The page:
We must take our share of responsibility for that. Maybe we could have stopped it. But we were simply too busy with tweeting and hoping to bother with reality. Plenty of us knew that Ed Miliband was simply unelectable, from the moment he was installed at the head of the party by the same union leaders now defending Corbyn. We didn’t speak up. Not enough of us. Not loudly enough. Not for long enough. 

The truth about Jeremy Corbyn

And we’re doing the same thing again, with Corbyn. I can’t be part of it. I refuse to repeat that mistake. I may end up making all new mistakes, but I will at least give myself a chance to learn. I will either be part of an honest political force, that understands its objectives and how to realise them, or not part of it at all. I have no interest in feeling superior while sipping Chardonnay, no interest in fiddling while Rome burns. 

I still admire Corbyn’s politics on the whole, although I never invested him with the ludicrously messianic qualities I see so many project onto him. But there is a problem. And it is insurmountable. Jeremy Corbyn is not very good. Actually, he is quite hopeless.

I don’t need to rehash tales of his incompetence. If you are interested and your mind is open, read the accounts of Thangam Debbonaire MP or Lilian Greenwood MP. Read Owen Jones’ piece, probably Corbyn’s key mainstream media ally. Read Richard Murphy’s blog, part of the “Corbynomics” team. Read why the rest of that team now support Owen Smith. Read the piece Jo Cox wrote on why she regretted nominating Corbyn, weeks before she was brutally killed.

I have chosen the above accounts for a reason. All of them represent what would be called – to borrow a tennis term – unforced errors. The people telling these stories are not Tory plants or closet right-wingers. They cannot be explained away with conspiracies. 

They, just like me, have no agenda against Jeremy Corbyn’s politics. They embraced him and gave him a chance. The catalogue of incompetence they expose would be comical, if it weren’t so damn tragic. He is just not the person who can deliver radical policies. Radical policies require a doubly effective messenger. 

Against Cameron, Corbyn looked like someone struggling to whip his MPs. Against May, he looks like someone who’d struggle to whip a meringue.  

“Competence is a bourgeois construct”, said one supporter to me. No, it isn’t. It is a very plain concept: being able to do something. It is as plain as incompetence. “I am tired by the media’s definition of electability”, says another. Wait. You may disagree with the media’s interpretation of what makes someone electable, but “electability” itself, like competence, couldn’t be less ambiguous. It is the ability to get elected.

Even if there were the tiniest sliver of a chance, by pitting someone of apparent substance like Corbyn against Cameron’s superficiality or sticking with his po-faced seriousness against Johnson’s buffoonery, the chance is now gone. Against Theresa May’s gravitas and appearance of ruthless efficiency, he stands no chance. Against Cameron, Corbyn looked like someone struggling to whip his MPs. Against May, he looks like someone who’d struggle to whip a meringue.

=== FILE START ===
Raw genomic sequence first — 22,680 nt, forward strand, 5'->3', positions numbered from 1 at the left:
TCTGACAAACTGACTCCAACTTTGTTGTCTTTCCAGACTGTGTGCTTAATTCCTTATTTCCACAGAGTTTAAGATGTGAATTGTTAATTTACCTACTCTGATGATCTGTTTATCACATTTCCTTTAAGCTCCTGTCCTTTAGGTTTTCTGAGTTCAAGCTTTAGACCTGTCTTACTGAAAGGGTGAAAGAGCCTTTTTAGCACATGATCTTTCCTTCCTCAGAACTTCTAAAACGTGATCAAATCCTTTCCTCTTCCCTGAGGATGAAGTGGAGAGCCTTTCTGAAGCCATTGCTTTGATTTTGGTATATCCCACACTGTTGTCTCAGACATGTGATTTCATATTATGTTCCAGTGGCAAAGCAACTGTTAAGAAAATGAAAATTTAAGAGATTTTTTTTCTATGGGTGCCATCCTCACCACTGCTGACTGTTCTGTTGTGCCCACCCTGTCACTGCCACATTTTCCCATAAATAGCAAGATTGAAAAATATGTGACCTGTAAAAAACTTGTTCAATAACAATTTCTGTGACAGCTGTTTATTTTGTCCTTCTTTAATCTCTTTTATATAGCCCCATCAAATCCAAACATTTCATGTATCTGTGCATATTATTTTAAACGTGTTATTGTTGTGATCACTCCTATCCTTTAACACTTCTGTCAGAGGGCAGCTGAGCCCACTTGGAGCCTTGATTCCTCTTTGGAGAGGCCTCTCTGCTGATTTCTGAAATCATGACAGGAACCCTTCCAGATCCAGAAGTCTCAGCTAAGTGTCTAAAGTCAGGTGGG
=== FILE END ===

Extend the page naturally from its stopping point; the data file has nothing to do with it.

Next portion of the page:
The most recent poll, found him lagging 34 points behind Theresa May in public perception for “Best Prime Minister”. And 12 points behind “Don’t Know”. Absorb that. The leader of the Labour Party is polling 12 points behind “Don’t Know”. 

Hostility from large quadrants of the press, disloyalty from parts of the PLP, the fragmentation of the Labour vote, the current unstable climate, the natural conservatism of the British public – all these are mountains to climb. Being shit at climbing makes them insurmountable obstacles.

Shami Chakrabarti’s nomination for a life peerage typifies Corbyn’s gift for doing the right thing in such a disastrously cack-handed way, it looks completely wrong.

It has been a little over a month since Corbyn unveiled to the world the publication of Chakrabarti’s report into antisemitism in the Labour Party. He did so, by likening Israel to a “self-styled Islamic state”. (Yes, I know what he actually meant. I also know that any Press Chief worth a six figure salary, would have asked what he intended to say and locked him in a fucking broom cupboard, rather than let him say that. Not Seumas Milne, alas.) 

Having promised “the Labour Party will certainly not nominate new peers”, Corbyn didn’t see fit to let anyone else know he had changed his mind and nominated Chakrabarti – not even his own deputy. Labour people were still touring studios and briefing how these resignation honours were an example of cronyism, and how they should be scrapped, when news began to emerge. 

Instantly, the conversation mutated from Tory corruption to Labour incompetence – again – and in the process sullied honouring someone thoroughly deserving, like Chakrabarti. 

This wasn’t a conspiracy. It wasn’t someone undermining Corbyn and it wasn’t media bias at work. It was the Labour leader, shooting from the hip and hitting his own foot. It was a fumble. One of many, but not the biggest.

Why are we cheering failure?

The biggest recent fumble, I think, has flown almost completely under the radar.